|Publication number||US5063024 A|
|Application number||US 07/377,538|
|Publication date||Nov 5, 1991|
|Filing date||Jul 10, 1989|
|Priority date||Oct 7, 1985|
|Publication number||07377538, 377538, US 5063024 A, US 5063024A, US-A-5063024, US5063024 A, US5063024A|
|Inventors||Paul Partanen, Helena Seppanen, Hannu Harjunmaa|
|Original Assignee||Labsystems Oy|
|Export Citation||BiBTeX, EndNote, RefMan|
|Patent Citations (2), Referenced by (15), Classifications (13), Legal Events (4)|
|External Links: USPTO, USPTO Assignment, Espacenet|
The present invention concerns an automatic immunoassay system, in which the inner face of the reaction vessel is used as the solid phase. The method of the invention may be used generally for photometric, fluorometric, phosphorimetric, or radiological immunoassays.
In order to determine an antibody (or antigen) present in a sample, so-called heterogeneous immunoassay methods are used, wherein the antibody (or antigen) and an antibody (or antigen) labelled with a tracer are allowed to be immobilized on an antigen (or antibody, respectively) in advance placed on a solid face. In these methods, the solid face, on which the immunological reaction has taken place, and the reaction solution are separated from each other before the signal of the tracer is measured from the solid face, in order that the excess tracer present in the reaction solution should not cover the signal in the antibody (or antigen) immobilized on the solid phase. The signal concerned may be, for example, radioactivity (RIA), fluorescence activity (FIA), or enzyme activity (EIA). In all of these methods, the solid phase must be washed carefully before the measurement.
The methods in use at present always include steps that must be performed manually; at least the washing step, for whose automation no means have been found that operate reliably in practice.
In automatized methods, attempts must be made to use sets of reaction and measurement cuvettes consisting of several sample vessels. As a rule, the reactions must be carried out at a precisely determined temperature. For the control of the temperature, incubators have been used, which comprise a heatable piece and therein a cuvette-shaped recess of its own for each cuvette in the cuvette set. This solution is, however, not satisfactory, for in this way it is difficult to make the temperatures in the different cuvettes to remain sufficiently precise at the desired level. For this reason, although the use of large cuvette sets may be desirable in these automated methods, these methods are limited to using smaller cuvette sets.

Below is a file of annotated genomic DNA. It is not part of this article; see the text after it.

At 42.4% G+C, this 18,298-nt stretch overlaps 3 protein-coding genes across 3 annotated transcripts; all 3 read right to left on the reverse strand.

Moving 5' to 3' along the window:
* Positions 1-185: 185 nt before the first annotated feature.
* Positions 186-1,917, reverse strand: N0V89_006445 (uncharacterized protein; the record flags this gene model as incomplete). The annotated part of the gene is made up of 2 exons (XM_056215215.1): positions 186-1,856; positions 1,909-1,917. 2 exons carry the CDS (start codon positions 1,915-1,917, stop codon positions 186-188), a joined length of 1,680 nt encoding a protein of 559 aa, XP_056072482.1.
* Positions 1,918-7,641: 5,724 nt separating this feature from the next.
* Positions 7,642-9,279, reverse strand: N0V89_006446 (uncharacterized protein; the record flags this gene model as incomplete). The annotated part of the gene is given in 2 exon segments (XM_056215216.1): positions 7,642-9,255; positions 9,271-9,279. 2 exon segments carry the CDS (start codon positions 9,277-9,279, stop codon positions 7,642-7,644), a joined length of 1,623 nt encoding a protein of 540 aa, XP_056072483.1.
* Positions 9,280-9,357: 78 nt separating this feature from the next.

The object of the present invention is above all to provide a fully automatic heterogeneous logical assay system. A particular object is to provide a system in which the heating and washing steps also take place automatically and reliably even when large cuvette sets are used.
The apparatus now invented comprises: a cuvette-set carriage displaceable in the horizontal plane; a dosage head displaceable in the horizontal plane above the said carriage; a single-tip liquid dosimeter attached to the dosage head, which said dosimeter is provided with a tip that can be lowered to the bottom of the cuvette placed underneath; a dosage equipment for passing the desired liquid into the cuvette and for removing the solution placed in the cuvette out of the cuvette through the tip; as well as a measurement device attached to the dosage head.
A preferred embodiment of the invention will be illustrated in more detail by means of the attached drawings.
FIG. 1 is an overall illustration of the whole system of the present invention.
FIG. 2 is a partial view of the inside of the analyzer.
FIG. 3 shows the tip of the liquid dosimeter lowered to the bottom of a cuvette.
FIG. 4 shows the thermostated incubator of the equipment.